My maternal Grandmother, Grandfather and Aunt pretty much raised me while my mom was out partying.

Pappaw died when I was 8 from Ocupational Pneumoconiosis, after about 2 years of sickness. Aunt Jenny died suddenly on the first day of school for teachers (at my elementary school from a burst embolism in her brain) when I was 9. that left me with my maternal grandmother (Mammaw/Nina, she is full blooded Italian), and my mother who beat severly me on regular basis.

I have met my father one time in person that I can remember, although he did start calling me about a year and a half ago.

Apparently I turned out fine.

I was a big time drug dealer and severe cocaine addict before I even turned 18. I dropped from 310 Lbs. to 172 Lbs. in one year, and made over $300k in undeclared cash, which was all subsequently squandered.

Six years later, everyone says I'm the talk of the famlily. Two children, a boy, 6 (my stepson), and a girl 6 months. We both hold a steady good paying job and do well for ourselves and are about to buy our first home. We both drive nice cars and have less than $10k debt.

That's not to say that there won't be problems.
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Old 02-05-2005, 03:53 AM   #9
roffle
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Quote:
Originally Posted by Thunder Lungs
He'll be OK.

My maternal Grandmother, Grandfather and Aunt pretty much raised me while my mom was out partying.

Pappaw died when I was 8 from Ocupational Pneumoconiosis, after about 2 years of sickness. Aunt Jenny died suddenly on the first day of school for teachers (at my elementary school from a burst embolism in her brain) when I was 9. that left me with my maternal grandmother (Mammaw/Nina, she is full blooded Italian), and my mother who beat severly me on regular basis.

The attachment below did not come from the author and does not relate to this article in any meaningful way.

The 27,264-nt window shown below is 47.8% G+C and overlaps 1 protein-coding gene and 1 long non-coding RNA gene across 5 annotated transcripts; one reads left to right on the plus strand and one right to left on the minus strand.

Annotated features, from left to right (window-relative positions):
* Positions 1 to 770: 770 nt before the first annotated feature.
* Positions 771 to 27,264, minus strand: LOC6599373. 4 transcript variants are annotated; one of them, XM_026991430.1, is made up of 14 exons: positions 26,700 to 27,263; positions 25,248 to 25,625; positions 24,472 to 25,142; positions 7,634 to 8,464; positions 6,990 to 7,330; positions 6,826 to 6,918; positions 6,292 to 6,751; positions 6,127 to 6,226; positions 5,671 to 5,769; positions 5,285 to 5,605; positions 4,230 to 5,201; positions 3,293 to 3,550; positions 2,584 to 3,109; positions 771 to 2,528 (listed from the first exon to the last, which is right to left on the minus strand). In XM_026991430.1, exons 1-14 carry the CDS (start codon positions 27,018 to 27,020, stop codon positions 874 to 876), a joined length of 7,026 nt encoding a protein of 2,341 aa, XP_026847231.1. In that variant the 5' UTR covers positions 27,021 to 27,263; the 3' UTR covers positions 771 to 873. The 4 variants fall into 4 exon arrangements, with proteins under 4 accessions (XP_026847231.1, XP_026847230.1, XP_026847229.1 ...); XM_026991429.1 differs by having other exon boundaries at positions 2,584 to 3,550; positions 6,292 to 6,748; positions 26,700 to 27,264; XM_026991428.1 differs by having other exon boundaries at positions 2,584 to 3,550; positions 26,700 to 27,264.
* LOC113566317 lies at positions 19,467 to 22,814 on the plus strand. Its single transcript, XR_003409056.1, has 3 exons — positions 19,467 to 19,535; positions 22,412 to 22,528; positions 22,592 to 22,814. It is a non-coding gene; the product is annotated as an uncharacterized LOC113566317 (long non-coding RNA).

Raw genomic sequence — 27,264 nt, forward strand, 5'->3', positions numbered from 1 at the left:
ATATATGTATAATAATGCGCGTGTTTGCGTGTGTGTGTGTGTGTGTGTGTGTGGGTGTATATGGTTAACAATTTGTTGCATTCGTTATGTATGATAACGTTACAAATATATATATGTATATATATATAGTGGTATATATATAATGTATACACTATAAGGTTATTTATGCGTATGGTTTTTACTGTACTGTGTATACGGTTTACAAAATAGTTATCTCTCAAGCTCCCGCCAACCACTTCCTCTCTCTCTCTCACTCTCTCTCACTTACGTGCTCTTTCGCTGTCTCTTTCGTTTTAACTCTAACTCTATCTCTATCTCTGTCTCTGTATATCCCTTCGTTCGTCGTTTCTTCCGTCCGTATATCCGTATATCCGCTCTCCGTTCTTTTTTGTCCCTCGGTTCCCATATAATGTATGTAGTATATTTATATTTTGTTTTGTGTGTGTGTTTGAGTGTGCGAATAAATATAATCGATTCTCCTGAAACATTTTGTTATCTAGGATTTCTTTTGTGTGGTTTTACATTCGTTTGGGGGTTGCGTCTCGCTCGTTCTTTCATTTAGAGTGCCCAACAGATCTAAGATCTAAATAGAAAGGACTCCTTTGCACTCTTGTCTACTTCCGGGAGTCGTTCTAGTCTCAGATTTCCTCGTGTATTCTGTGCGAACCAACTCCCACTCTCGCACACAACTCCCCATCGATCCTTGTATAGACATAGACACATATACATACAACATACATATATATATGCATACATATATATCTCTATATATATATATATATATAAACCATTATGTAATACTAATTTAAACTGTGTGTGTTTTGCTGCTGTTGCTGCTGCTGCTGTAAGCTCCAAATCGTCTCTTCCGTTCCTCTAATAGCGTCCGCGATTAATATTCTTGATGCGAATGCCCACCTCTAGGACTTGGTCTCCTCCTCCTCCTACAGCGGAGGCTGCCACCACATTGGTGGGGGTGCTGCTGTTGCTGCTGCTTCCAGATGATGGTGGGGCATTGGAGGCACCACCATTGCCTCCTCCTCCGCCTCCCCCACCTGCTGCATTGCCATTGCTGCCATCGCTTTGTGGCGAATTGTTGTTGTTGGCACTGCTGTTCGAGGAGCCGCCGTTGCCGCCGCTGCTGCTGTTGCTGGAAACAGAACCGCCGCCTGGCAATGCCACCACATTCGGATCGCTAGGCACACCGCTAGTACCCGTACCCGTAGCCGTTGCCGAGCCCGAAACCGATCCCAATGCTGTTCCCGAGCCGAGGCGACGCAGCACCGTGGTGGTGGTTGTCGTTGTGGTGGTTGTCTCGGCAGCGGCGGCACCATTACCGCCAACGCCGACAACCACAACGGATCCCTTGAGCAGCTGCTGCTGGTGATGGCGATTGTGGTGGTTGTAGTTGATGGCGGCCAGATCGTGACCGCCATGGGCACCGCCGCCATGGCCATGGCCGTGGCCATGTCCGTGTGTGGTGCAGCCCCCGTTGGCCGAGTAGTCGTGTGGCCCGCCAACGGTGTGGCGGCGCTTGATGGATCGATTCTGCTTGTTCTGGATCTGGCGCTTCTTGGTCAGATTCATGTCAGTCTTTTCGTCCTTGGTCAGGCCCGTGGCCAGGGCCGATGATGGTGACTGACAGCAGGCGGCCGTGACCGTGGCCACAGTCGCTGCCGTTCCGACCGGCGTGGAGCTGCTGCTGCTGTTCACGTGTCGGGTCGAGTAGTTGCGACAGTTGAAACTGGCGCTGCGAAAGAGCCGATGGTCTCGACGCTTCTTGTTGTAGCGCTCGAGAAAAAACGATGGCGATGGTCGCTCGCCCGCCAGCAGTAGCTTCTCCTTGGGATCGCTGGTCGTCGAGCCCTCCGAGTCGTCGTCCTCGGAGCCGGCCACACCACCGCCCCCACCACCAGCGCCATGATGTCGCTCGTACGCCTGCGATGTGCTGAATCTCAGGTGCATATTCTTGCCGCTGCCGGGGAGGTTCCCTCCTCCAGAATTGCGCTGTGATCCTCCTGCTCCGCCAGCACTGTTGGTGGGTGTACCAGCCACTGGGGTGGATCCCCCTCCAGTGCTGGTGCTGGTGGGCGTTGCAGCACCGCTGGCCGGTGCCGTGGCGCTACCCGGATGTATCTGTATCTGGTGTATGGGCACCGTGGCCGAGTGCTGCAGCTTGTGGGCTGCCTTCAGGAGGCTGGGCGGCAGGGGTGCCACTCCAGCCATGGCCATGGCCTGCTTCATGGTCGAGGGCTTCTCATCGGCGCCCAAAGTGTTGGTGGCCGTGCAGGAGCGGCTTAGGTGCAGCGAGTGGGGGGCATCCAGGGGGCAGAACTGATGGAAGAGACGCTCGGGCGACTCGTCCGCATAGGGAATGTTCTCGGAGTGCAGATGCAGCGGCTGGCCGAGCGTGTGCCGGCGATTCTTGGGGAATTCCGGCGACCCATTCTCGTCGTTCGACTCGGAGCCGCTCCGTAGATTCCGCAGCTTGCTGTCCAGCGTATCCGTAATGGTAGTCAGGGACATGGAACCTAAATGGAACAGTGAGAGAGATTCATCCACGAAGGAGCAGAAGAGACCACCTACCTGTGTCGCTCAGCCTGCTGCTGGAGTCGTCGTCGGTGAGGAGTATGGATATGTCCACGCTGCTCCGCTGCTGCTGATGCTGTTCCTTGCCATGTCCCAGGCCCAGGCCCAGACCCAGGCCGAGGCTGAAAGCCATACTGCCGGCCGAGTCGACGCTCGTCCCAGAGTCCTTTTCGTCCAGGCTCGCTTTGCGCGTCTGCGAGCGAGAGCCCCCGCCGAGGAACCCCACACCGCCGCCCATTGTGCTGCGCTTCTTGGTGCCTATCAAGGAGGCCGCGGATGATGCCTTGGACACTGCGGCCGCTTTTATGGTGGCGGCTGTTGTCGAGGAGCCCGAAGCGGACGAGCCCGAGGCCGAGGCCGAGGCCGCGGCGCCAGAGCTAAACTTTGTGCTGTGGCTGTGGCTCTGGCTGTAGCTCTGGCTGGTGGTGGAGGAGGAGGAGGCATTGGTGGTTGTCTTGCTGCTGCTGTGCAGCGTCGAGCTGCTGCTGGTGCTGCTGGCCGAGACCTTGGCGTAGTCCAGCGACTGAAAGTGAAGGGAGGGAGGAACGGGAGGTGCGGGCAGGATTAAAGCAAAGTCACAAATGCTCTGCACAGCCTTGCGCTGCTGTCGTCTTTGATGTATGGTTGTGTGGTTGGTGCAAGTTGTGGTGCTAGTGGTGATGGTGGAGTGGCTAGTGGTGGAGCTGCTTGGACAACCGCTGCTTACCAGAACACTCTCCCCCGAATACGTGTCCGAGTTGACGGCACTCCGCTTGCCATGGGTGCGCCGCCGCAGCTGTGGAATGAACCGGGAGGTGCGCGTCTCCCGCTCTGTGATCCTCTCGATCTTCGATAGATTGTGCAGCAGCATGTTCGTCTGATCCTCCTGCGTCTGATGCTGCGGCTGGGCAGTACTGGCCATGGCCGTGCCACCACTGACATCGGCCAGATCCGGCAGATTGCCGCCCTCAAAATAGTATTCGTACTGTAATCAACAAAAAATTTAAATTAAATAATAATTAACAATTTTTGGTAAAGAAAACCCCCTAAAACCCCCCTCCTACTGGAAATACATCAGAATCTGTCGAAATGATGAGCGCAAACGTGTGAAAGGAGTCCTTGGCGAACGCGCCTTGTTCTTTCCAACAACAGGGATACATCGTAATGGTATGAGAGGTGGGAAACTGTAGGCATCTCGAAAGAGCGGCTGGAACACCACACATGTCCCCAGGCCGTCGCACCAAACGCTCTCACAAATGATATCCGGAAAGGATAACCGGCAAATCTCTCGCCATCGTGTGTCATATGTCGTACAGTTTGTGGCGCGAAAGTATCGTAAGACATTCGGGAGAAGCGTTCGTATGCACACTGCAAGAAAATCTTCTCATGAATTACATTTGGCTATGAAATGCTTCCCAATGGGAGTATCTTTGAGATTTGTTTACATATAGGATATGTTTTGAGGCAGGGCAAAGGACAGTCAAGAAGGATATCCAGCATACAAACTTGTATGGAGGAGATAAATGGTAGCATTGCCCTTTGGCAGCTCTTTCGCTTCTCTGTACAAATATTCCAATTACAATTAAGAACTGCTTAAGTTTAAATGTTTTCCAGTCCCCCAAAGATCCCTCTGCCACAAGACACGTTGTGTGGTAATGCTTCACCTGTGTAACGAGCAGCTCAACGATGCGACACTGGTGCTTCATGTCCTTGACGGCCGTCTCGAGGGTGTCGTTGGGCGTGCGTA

I have met my father one time in person that I can remember, although he did start calling me about a year and a half ago.

Apparently I turned out fine.

I was a big time drug dealer and severe cocaine addict before I even turned 18. I dropped from 310 Lbs. to 172 Lbs. in one year, and made over $300k in undeclared cash, which was all subsequently squandered.

Six years later, everyone says I'm the talk of the famlily. Two children, a boy, 6 (my stepson), and a girl 6 months. We both hold a steady good paying job and do well for ourselves and are about to buy our first home. We both drive nice cars and have less than $10k debt.

That's not to say that there won't be problems.



Wow. Sorry to hear all that, very impressed that you've pulled though.
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Old 02-05-2005, 03:53 AM   #10
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When my grandpa died it didn't really hit me until a few days later when I went to my grandparents house and saw his favorite chair empty. That did me in for a few weeks and I was pretty much dead to the world. Still to this day (4 years later) it doesn't seem real. I always think he is going to come back from one of his medical meetings and be with the family for dinner.
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Old 02-05-2005, 03:55 AM   #11
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having cancer is the best way to lose someone IMO. Ive lsot both my grandma and aunt that way and its so much easier, its an expected loss and you can have your final goodbyes (well not for my aunt ) but yeah, hopefully he will be as fien with it as I was when my grandma died and it just felt like we didnt visit her anymore. doesnt feel like shes gone, jsut havent seen her in a while
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Old 02-05-2005, 04:05 AM   #12
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Old 02-05-2005, 06:36 AM   #13
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Quote:
Originally Posted by Protege Menace
having cancer is the best way to lose someone IMO.

Yeah.. all that pain and radiation therapy and chemo is great for the family

<---Used to hate when I got called in to work in the oncology department.. blech